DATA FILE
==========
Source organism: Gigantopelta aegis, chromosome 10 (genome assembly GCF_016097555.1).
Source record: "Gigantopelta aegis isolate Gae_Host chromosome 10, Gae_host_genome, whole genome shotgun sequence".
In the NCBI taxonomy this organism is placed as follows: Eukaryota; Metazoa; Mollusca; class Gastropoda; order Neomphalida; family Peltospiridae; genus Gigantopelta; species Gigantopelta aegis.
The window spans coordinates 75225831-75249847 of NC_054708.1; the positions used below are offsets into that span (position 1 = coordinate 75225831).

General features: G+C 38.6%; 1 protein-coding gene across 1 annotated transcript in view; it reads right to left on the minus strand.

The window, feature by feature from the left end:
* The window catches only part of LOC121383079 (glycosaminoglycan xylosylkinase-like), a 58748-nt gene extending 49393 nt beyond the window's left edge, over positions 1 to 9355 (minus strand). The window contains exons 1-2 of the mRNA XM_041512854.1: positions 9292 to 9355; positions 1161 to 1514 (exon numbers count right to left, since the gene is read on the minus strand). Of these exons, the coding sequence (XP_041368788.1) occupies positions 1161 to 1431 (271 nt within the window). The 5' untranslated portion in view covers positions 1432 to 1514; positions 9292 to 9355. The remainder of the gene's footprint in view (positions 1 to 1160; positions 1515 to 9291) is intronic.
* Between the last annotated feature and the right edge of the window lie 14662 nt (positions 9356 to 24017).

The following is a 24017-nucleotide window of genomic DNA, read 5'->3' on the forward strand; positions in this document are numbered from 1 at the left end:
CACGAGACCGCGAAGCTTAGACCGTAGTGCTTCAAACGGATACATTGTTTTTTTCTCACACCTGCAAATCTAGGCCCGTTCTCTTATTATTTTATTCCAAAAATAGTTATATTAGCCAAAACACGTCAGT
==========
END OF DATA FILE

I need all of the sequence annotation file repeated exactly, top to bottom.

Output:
Source organism: Gigantopelta aegis, chromosome 10 (genome assembly GCF_016097555.1).
Source record: "Gigantopelta aegis isolate Gae_Host chromosome 10, Gae_host_genome, whole genome shotgun sequence".
In the NCBI taxonomy this organism is placed as follows: Eukaryota; Metazoa; Mollusca; class Gastropoda; order Neomphalida; family Peltospiridae; genus Gigantopelta; species Gigantopelta aegis.
The window spans coordinates 75225831-75249847 of NC_054708.1; the positions used below are offsets into that span (position 1 = coordinate 75225831).

General features: G+C 38.6%; 1 protein-coding gene across 1 annotated transcript in view; it reads right to left on the minus strand.

The window, feature by feature from the left end:
* The window catches only part of LOC121383079 (glycosaminoglycan xylosylkinase-like), a 58748-nt gene extending 49393 nt beyond the window's left edge, over positions 1 to 9355 (minus strand). The window contains exons 1-2 of the mRNA XM_041512854.1: positions 9292 to 9355; positions 1161 to 1514 (exon numbers count right to left, since the gene is read on the minus strand). Of these exons, the coding sequence (XP_041368788.1) occupies positions 1161 to 1431 (271 nt within the window). The 5' untranslated portion in view covers positions 1432 to 1514; positions 9292 to 9355. The remainder of the gene's footprint in view (positions 1 to 1160; positions 1515 to 9291) is intronic.
* Between the last annotated feature and the right edge of the window lie 14662 nt (positions 9356 to 24017).

The following is a 24017-nucleotide window of genomic DNA, read 5'->3' on the forward strand; positions in this document are numbered from 1 at the left end:
CACGAGACCGCGAAGCTTAGACCGTAGTGCTTCAAACGGATACATTGTTTTTTTCTCACACCTGCAAATCTAGGCCCGTTCTCTTATTATTTTATTCCAAAAATAGTTATATTAGCCAAAACACGTCAGT